St Andrews Day
St Andrew's Day celebrates the patron saint of Scotland, Saint AndrewPeter Macdiarmid/Getty Images

Scotland is celebrating it's national day – St Andrew's Day – which celebrates Scottish culture, food and dance. It is marked by Scottish expats around the world, as well as other countries who share the same patron saint, including Greece, Russia, Romania and Barbados.

Who was Saint Andrew?

Saint Andrew was believed to be a Galilean fisherman and one of the 12 apostles of Jesus. He is believed to have been crucified by order of the Roman governor Aegeas on 30 November 60AD on a diagonal cross – which was subsequently adopted as the national emblem and flag of the Scots.

Andrew was recognised as the official patron saint of Scotland in 1320 at the signing of the Declaration of Arbroath, a declaration of Scottish independence from England in the form of a letter to Pope John XXII.

St Andrews became a popular pilgrimage site in medieval times because of the presence of Andrew's relics in Scotland, including a kneecap and arm bones, although they were destroyed during the Scottish Reformation in the 16th century.

In 1879, the Archbishop of Amalfi gave Andrew's shoulder blade to St Mary's Cathedral in Edinburgh. Pope Paul VI donated further relics in 1969.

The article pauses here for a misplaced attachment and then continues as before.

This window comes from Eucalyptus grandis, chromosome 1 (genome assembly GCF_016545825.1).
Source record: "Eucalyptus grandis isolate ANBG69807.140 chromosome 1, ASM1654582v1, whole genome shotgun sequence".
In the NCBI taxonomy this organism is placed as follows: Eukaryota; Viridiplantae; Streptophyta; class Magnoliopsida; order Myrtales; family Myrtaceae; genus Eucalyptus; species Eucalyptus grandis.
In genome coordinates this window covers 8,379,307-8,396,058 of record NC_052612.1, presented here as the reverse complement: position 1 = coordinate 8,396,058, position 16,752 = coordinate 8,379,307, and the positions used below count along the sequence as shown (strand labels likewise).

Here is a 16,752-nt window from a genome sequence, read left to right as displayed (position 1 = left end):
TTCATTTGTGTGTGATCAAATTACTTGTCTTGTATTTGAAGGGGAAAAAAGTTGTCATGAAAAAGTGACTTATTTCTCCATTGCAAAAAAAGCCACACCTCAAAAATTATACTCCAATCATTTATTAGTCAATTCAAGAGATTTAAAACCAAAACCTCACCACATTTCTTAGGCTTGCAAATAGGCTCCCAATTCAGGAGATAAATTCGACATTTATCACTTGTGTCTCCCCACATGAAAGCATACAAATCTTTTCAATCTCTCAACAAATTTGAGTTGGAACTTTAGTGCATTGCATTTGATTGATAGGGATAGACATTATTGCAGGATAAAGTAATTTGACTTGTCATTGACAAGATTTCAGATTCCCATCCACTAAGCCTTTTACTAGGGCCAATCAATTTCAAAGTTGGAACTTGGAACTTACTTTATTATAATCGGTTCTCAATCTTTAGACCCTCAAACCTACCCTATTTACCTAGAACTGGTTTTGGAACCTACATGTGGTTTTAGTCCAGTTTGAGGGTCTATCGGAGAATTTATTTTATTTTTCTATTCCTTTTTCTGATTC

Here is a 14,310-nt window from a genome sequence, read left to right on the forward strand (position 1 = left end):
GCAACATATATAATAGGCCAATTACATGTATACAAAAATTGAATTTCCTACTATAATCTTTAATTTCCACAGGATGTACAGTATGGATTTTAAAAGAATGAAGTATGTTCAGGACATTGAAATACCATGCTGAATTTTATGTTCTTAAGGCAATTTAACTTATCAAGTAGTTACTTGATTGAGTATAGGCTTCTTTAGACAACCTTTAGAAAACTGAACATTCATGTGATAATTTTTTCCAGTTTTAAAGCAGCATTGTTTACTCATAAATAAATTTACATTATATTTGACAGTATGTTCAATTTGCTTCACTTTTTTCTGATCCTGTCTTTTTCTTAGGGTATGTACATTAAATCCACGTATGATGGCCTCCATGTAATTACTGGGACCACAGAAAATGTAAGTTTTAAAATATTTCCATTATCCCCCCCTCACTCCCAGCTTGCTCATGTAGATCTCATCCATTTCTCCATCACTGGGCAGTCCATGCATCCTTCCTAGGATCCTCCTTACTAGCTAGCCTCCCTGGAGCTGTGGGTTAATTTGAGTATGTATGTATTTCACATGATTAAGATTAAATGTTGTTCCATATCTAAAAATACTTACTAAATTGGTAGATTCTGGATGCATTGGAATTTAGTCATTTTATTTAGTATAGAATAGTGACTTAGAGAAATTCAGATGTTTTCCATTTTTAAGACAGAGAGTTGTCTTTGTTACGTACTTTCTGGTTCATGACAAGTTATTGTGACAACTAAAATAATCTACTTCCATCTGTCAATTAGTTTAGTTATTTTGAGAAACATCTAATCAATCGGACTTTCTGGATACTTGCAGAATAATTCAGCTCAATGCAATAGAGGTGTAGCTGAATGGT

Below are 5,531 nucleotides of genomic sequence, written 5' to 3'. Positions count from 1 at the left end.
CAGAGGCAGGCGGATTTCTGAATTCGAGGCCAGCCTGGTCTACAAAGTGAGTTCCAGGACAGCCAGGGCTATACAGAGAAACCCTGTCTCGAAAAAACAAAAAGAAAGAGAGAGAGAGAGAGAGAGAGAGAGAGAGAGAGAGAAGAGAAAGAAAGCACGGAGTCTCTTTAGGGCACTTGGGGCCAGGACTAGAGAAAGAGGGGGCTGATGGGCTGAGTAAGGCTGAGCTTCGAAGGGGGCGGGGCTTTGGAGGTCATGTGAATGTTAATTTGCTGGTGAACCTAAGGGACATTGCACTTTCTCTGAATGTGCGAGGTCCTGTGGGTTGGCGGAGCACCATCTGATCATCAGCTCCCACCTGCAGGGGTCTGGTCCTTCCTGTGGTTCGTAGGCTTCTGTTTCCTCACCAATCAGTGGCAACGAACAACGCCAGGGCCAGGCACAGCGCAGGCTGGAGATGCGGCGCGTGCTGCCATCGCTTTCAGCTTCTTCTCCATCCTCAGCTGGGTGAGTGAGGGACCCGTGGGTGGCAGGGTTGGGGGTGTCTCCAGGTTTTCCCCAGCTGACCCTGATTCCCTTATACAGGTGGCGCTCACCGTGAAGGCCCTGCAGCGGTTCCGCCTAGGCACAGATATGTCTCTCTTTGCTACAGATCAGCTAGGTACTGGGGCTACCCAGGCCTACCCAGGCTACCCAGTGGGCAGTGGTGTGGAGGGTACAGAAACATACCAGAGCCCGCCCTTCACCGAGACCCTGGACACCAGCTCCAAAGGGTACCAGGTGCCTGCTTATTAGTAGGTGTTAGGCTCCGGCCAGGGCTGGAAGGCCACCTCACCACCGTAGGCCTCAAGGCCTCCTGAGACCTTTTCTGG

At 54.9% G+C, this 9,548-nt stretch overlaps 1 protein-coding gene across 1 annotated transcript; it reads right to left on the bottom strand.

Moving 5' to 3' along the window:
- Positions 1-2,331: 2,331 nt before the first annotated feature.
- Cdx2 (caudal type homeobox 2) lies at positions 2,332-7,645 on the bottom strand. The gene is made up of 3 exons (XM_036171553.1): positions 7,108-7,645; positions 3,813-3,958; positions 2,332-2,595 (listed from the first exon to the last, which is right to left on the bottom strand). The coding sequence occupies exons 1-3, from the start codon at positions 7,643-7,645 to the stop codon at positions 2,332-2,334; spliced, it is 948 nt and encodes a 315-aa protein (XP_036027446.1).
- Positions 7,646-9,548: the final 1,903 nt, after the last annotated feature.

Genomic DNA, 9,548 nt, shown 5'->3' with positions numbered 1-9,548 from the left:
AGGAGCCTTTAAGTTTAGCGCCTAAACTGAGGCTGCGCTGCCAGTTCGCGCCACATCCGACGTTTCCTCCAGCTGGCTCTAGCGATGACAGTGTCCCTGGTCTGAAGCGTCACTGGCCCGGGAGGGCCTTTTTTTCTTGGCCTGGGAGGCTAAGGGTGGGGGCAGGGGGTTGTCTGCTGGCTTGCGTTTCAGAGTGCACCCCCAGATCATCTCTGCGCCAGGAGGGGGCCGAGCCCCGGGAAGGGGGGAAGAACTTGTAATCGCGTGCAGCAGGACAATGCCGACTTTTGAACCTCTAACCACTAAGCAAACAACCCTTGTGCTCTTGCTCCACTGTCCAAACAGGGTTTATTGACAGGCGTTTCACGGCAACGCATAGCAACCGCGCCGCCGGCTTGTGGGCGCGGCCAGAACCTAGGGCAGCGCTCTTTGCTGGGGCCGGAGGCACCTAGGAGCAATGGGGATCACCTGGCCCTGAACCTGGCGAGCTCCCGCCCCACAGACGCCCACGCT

What is St Andrew's day?

In 2006, the Scottish Parliament made St Andrew's Day an official bank holiday. Scottish culture is celebrated on the day, including traditional food such as haggis, whisky and traditional ceilidh dancing with bagpipes. More than 40 million people around the world claim Scottish ancestry – so the day is celebrated globally.

In Edinburgh, St Andrew's Day marked the start of the Edinburgh Winter Festivals season, which includes a variety of events around Christmas and Hogmanay – the Scots word for the final day of the year and marks New Year's Eve.

Events will take place across Scotland for St Andrew's Day, including festivals, art installations, dances and whisky tastings. To find an event near you, see Visitscotland.com.